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Russian Protest Leader Alexei Navalny Is Charged
Russia's top investigative agency has opened a new criminal probe against opposition leader Alexei Navalny on allegations of theft.
Mr Navalny, a corruption-fighting lawyer and popular blogger, has been charged with organising large-scale theft and ordered to stay in Moscow.
The State Investigative Committee says he is suspected of organising a scheme to steal assets from a state timber company.
It is conducting a probe into the opposition leader's time as an unofficial adviser to a small deal struck by a regional government in 2009.
Mr Navalny, 36, allegedly urged a local state-owned timber firm to enter a contract with another company that led to a loss of 1.3m rubles (£25,700).
He is not accused of profiting personally in the case but of misleading the local governor whom he advised on an informal basis.
Central Kirov region governor Nikita Belykh has dismissed the case as a form of political pressure and stressed that local investigators had long concluded that Mr Navalny had not committed any crime.
But investigators have outlined two counts that include "misappropriation or embezzlement... committed by an organised group or on an especially large scale".
The charges carry a prison sentence of five to 10 years.
Investigators had originally probed Mr Navalny over a smaller offence that could have put him behind bars for five years.
He denies any wrongdoing and said on leaving court: "Something absolutely absurd and very strange has happened because they have completely changed the story behind the charge."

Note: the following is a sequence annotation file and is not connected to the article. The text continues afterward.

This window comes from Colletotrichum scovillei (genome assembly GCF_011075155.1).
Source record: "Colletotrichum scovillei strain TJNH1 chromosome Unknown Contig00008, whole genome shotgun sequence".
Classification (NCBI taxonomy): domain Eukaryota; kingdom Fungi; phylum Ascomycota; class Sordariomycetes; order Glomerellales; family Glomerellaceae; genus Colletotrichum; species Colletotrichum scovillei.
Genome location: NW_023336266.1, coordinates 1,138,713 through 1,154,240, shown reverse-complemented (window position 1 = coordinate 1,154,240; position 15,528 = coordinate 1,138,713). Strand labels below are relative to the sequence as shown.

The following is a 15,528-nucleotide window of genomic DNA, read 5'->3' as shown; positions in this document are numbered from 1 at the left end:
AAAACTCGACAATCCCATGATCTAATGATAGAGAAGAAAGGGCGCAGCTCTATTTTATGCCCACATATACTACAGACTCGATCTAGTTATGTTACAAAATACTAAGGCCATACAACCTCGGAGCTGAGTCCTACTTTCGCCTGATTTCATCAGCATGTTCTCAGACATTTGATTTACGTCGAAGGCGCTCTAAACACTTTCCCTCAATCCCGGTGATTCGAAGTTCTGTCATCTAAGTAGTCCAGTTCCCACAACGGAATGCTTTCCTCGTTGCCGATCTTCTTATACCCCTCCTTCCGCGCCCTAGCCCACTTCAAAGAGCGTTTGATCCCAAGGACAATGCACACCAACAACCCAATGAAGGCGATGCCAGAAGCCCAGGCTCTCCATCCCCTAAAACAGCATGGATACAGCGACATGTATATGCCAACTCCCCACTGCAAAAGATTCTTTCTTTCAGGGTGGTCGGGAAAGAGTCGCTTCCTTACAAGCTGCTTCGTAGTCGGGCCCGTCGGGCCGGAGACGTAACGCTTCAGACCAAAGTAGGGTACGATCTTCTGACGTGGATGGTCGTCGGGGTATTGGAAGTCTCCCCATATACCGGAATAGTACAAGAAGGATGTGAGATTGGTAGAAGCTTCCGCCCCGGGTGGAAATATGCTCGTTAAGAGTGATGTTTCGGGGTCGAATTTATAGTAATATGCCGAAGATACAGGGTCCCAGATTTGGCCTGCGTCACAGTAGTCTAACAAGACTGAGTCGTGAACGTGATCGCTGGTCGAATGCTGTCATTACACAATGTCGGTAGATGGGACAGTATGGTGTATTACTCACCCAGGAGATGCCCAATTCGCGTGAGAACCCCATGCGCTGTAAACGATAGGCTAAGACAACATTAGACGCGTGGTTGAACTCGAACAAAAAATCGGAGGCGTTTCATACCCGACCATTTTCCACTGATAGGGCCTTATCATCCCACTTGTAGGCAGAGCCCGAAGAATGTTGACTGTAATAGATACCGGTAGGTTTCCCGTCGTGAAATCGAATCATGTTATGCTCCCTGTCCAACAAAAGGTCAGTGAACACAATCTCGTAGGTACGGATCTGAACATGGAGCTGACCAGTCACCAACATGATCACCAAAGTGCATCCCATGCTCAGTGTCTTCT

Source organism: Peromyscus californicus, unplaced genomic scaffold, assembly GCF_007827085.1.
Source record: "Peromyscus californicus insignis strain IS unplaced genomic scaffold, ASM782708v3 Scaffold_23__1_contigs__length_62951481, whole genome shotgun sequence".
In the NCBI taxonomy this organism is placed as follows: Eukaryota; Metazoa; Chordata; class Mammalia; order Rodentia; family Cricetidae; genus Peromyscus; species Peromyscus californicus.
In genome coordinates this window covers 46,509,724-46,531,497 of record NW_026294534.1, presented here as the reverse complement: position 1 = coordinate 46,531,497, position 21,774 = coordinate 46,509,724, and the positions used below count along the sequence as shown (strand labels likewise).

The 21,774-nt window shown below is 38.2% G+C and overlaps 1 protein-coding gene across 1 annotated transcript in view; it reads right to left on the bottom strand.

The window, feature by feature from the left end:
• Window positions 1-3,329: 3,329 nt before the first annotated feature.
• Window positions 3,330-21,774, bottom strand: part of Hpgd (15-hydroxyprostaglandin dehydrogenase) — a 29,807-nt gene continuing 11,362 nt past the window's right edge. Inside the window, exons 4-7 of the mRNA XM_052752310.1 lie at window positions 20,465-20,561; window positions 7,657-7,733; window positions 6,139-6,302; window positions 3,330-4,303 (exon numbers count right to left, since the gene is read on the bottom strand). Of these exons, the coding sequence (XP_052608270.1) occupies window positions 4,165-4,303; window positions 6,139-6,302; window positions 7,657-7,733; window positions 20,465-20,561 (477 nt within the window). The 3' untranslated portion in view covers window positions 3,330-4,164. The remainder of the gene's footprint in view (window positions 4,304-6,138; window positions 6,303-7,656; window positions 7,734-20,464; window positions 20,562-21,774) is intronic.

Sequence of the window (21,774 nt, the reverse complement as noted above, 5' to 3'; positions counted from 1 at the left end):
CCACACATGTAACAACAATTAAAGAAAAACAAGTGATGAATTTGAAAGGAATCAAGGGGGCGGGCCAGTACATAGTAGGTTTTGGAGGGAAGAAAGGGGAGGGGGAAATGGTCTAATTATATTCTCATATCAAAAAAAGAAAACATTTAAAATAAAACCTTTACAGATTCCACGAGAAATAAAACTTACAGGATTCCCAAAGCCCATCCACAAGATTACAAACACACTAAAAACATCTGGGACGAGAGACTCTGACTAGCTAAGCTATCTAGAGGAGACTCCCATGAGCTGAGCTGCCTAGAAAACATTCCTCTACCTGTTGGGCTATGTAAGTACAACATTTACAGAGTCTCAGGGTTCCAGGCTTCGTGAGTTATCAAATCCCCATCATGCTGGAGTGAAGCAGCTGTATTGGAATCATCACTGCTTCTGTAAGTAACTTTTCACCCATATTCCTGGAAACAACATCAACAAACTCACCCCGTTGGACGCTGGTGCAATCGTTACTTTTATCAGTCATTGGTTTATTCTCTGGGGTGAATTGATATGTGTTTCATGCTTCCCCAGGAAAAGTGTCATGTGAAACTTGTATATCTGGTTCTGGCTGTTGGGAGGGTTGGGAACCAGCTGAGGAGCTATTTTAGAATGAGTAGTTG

The blogger has played a key role in rallying Russia's young Internet generation against Vladimir Putin's rule.
During the winter, he spearheaded a series of opposition rallies in Moscow that drew up to 100,000 to the streets ahead of the presidential election in March. He also coined the widely-used phrase "party of thieves and crooks" about Mr Putin's United Russia party.
The homes of several opposition leaders, including Navalny's, were searched by police in Moscow after an anti-government rally back in June.
The searches were days after Mr Putin signed a controversial new law imposing heavy fines on anti-government protesters as well launching an internet crackdown.
The charges against Mr Navalny come as three women who performed an anti-Putin "punk prayer" in Russia's main cathedral are being tried for hooliganism.
Critics are also likely to draw comparisons to a previous case when another key Putin opponent, the oil billionaire Mikhail Khodorkovsky, was jailed.
Khodorkovsky was convicted of tax fraud in 2005 and jailed for eight years. He was due for release in 2011 but was put on trial again in 2009, this time for money laundering and embezzling property.
He was jailed for another 14 years, to run concurrently, moving his release date back to 2017.
Critics claimed the move was politically motivated and aimed at ensuring the tycoon remained in prison until after Mr Putin ran again for president earlier this year.